South Asia’s intense heat wave a ‘sign of things to come’

South Asia’s intense heat wave a ‘sign of things to come’
Homeless people sleep in the shade of an over-bridge to beat the heat wave in New Delhi on May 20, 2022. (AP/Manish Swarup)
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Updated 24 May 2022

South Asia’s intense heat wave a ‘sign of things to come’

South Asia’s intense heat wave a ‘sign of things to come’
  • Current level of global warming, caused by human-caused climate change, has made those heat waves 30 times more likely
  • Heat wave blamed for glacier burst in Pakistan, causing floods, and scorching of wheat crops in India

NEW DELHI: The devastating heat wave that has baked India and Pakistan in recent months was made more likely by climate change and is a glimpse of the region’s future, international scientists said in a study released Monday.
The World Weather Attribution group analyzed historical weather data that suggested early, long heat waves that impact a massive geographical area are rare, once-a-century events. But the current level of global warming, caused by human-caused climate change, has made those heat waves 30 times more likely.
If global heating increases to 2 degrees Celsius (3.6 degrees Fahrenheit) more than pre-industrial levels, then heat waves like this could occur twice in a century and up to once every five years, said Arpita Mondal, a climate scientist at the Indian Institute of Technology in Mumbai, who was part of the study.
“This is a sign of things to come,” Mondal said.
The results are conservative: An analysis published last week by the United Kingdom’s Meteorological Office said the heat wave was probably made 100 times more likely by climate change, with such scorching temperatures likely to reoccur every three years.
The World Weather Attribution analysis is different as it is trying to calculate how specific aspects of the heat wave, such as the length and the region impacted, were made more likely by global warming. “The real result is probably somewhere between ours and the (UK) Met Office result for how much climate change increased this event,” said Friederike Otto, a climate scientist at the Imperial College of London, who was also a part of the study.
What is certain, though, is the devastation the heat wave has wreaked. India sweltered through the hottest March in the country since records began in 1901 and April was the warmest on record in Pakistan and parts of India. The effects have been cascading and widespread: A glacier burst in Pakistan, sending floods downstream; the early heat scorched wheat crops in India, forcing it to ban exports to nations reeling from food shortages due to Russia’s war in Ukraine; it also resulted in an early spike in electricity demand in India that depleted coal reserves, resulting in acute power shortages affecting millions.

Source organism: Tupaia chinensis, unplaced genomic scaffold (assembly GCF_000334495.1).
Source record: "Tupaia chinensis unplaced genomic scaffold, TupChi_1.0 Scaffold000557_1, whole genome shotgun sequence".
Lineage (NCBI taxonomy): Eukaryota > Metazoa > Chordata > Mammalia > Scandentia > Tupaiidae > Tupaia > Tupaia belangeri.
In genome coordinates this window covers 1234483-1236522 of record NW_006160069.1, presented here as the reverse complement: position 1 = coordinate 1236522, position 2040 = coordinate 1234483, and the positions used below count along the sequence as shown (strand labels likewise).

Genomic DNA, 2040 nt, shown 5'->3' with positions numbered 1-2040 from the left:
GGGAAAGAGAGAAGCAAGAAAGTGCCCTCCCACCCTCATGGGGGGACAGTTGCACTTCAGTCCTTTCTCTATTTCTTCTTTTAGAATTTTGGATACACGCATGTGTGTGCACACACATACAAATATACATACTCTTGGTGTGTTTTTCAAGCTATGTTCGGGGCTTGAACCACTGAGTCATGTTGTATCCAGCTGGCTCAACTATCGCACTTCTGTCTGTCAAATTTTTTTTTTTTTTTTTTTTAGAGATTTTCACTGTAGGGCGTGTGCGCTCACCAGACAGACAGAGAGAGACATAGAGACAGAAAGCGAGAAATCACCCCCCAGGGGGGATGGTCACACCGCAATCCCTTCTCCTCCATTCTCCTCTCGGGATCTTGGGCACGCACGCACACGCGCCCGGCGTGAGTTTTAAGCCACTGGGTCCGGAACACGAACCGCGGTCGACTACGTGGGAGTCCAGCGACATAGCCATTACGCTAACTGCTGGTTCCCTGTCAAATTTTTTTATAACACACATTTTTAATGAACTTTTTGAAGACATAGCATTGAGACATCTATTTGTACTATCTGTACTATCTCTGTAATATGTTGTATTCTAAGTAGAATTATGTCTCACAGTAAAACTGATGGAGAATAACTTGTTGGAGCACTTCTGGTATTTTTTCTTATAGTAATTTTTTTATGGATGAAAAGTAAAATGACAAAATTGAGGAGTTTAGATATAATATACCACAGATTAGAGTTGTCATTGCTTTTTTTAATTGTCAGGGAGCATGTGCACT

Then there is the impact on human health. At least 90 people have died in the two nations, but the region’s insufficient death registration means that this is likely an undercount. South Asia is the most affected by heat stress, according to an analysis by The Associated Press of a dataset published Columbia University’s climate school. India alone is home to more than a third of the world’s population that lives in areas where extreme heat is rising.
Experts agree the heat wave underscores the need for the world to not just combat climate change by cutting down greenhouse gas emissions, but to also adapt to its harmful impacts as quickly as possible. Children and the elderly are most at risk from heat stress, but its impact is also inordinately bigger for the poor who may not have access to cooling or water and often live in crowded slums that are hotter than leafier, wealthier neighborhoods.
Rahman Ali, 42, a ragpicker in an eastern suburb of the Indian capital New Delhi earns less than $3 a day by collecting waste from people’s homes and sorting it to salvage whatever can be sold. It’s backbreaking work and his tin-roofed home in the crowded slum offers little respite from the heat.
“What can we do? If I don’t work...we won’t eat,” said the father of two.
Some Indian cities have tried to find solutions. The western city of Ahmedabad was the first in South Asia to design a heat wave plan for its population of over 8.4 million, all the way back in 2013. The plan includes an early warning system that tells health workers and residents to prepare for heat waves, empowers administrations to keep parks open so that people can shade and provides information to schools so they’re able to tweak their schedules.
The city has also been trying to “cool” roofs by experimenting with various materials absorb heat differently. Their aim is to build roofs that’ll reflect the sun and bring down indoor temperatures by using white, reflective paint or cheaper materials like dried grass, said Dr. Dileep Mavalankar, who heads the Indian Institute of Public Health in western Indian city Gandhinagar and helped design the 2013 plan.
Most Indian cities are less prepared and India’s federal government is now working with 130 cities in 23 heat wave-prone states for them to develop similar plans. Earlier this month, the federal government also asked states to sensitize health workers on managing heat-related illnesses and ensure that ice packs, oral rehydration salts, and cooling appliances in hospitals were available.